The image in black and white, is of a young girl, who covers her face with her arms, Concept photo of family violence.

Ongoing since the start of COVID-19, concerns for people experiencing domestic and family violence have grown. This article brings together telephone contacts, Apps and web resources to help you or someone you know who is vulnerable to domestic or family violence.

Quicklinks

Planning Checklists
Crisis Lines
Apps to Support You
Web Support Resources

Heightened risks of exposure to unwanted behaviour are evident. Men, women, children and people with disability could be more vulnerable than ever to violence, bullying and abuse as they are isolating in response to COVID-19 regulations. Increased stressors with economic and employment concerns, being isolated in their home with their abuser or spending more time online for education and schooling as they learn remotely, are cause for concern. The increase of adolescent family violence is also noted. Technology facilitated abuse is also on the rise. In May 2020, the Australian Institute of Criminology conducted a survey of 15,000 Australian women about their experience of domestic violence during the initial stage of the Covid-19 Pandemic. 

In the 3 months prior to the survey, 4.6 percent of respondents experienced physical or sexual violence from a current or former cohabiting partner. Almost 6 percent of women experienced coercive control and 11.6 percent reported experiencing at least one form of emotionally abusive, harassing or controlling behaviour.

For many women, the pandemic coincided with the onset or escalation of violence and abuse. Two-thirds of women who experienced physical or sexual violence by a current or former cohabiting partner since the start of the COVID-19 pandemic said the violence had started or escalated in the three months prior to the survey.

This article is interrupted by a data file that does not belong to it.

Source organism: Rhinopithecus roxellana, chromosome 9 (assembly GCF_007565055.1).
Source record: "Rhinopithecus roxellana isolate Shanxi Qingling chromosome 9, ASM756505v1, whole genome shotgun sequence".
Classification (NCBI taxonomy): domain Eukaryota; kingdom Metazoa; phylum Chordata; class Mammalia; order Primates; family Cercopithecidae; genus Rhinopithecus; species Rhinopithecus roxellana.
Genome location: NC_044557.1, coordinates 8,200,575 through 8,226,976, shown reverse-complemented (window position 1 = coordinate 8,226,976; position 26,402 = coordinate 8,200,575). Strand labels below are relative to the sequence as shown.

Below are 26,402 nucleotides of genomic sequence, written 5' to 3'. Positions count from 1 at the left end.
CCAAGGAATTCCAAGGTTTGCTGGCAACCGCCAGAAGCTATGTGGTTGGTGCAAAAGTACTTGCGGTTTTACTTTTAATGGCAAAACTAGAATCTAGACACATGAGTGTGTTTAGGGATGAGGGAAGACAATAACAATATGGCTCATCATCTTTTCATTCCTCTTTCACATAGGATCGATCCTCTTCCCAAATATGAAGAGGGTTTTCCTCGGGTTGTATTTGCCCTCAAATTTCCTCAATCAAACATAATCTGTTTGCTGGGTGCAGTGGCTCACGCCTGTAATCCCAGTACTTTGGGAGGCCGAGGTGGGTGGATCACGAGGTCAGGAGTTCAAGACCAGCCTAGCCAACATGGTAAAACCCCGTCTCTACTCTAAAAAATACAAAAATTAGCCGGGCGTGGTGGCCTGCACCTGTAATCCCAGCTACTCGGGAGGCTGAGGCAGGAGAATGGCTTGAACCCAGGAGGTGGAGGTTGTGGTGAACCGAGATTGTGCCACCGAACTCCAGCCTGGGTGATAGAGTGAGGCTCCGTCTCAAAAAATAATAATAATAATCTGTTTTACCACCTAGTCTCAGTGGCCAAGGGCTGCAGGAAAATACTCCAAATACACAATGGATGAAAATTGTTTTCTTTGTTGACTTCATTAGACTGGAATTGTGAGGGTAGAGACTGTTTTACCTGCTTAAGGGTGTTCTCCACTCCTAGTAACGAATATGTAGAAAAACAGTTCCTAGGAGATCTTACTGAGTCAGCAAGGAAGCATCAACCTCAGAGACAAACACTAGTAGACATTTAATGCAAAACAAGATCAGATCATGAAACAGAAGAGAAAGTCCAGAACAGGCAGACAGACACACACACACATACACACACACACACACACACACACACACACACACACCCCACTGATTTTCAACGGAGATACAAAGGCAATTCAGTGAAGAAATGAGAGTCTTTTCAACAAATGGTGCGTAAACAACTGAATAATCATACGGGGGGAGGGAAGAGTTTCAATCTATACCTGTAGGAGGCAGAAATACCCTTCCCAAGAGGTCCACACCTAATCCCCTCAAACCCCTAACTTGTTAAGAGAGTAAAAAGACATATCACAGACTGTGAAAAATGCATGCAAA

Many women, particularly those experiencing more serious or complex forms of violence and abuse, stated safety concerns were a barrier to help-seeking.

Julie Inman Grant, the eSafety commissioner warns that victims may be trapped at home. And via her twitter account, shared concerns that technology-facilitated abuse has become an extension of coercion, harassment and control of women experiencing Domestic violence.

Outside of COVID-19 timeframes Australian Bureau of Statistics statistics are: 

  • 2 in 5 people aged 18 and over have experienced physical or sexual violence since the age of 15, including 42% of men and 37% of women (1 or more incidents)
  • 4 in 10 men and 3 in 10 women experienced physical violence
  • 1 in 5 women and 1 in 20 men experienced sexual violence.

Technology facilitated abuse is a concern for those supporting victims, as the perpetrator may have bypassed privacy and security settings, or have remote access to devices and accounts.

Image of a woman on the telephone, a child is in her lap, holding hands over their eyes

Planning Checklists

This Online Safety Checklist gives you essential online safety steps if you are in a domestic and family violence situation. A Checklist for Friends and Family can help friends and family to support someone who is being followed, stalked or controlled through social media or their devices (phones, tablets or computers).

Where to get help - Crisis Lines

If your own device or phone is compromised, you may be able to access a safe device from a friend or neighbour. A safe device is one that your abuser is not able to check and cannot access.

Apps to support you

Web Support and Resources

Among the known risk factors to the perpetration of domestic and family violence, loss of income, and unemployment risk are at a heightened level under COVID-19 circumstances. In response to this, the Prime Minister of Australia and the federal government have pledged a $1.1 billion package boosting mental health services, domestic violence support, Medicare assistance for people at home and emergency food relief. 

Further reading

National Sexual Assault, Domestic Family Violence Counselling Service (COVID-19 Section)
Royal Commission statement on COVID-19
The University of Melbourne Pursuit
IDEAS Blog Staying Safe Online
IDEAS Blog National Crisis Numbers
IDEAS Blog Domestic and Family Violence Helping - a friend in need
 

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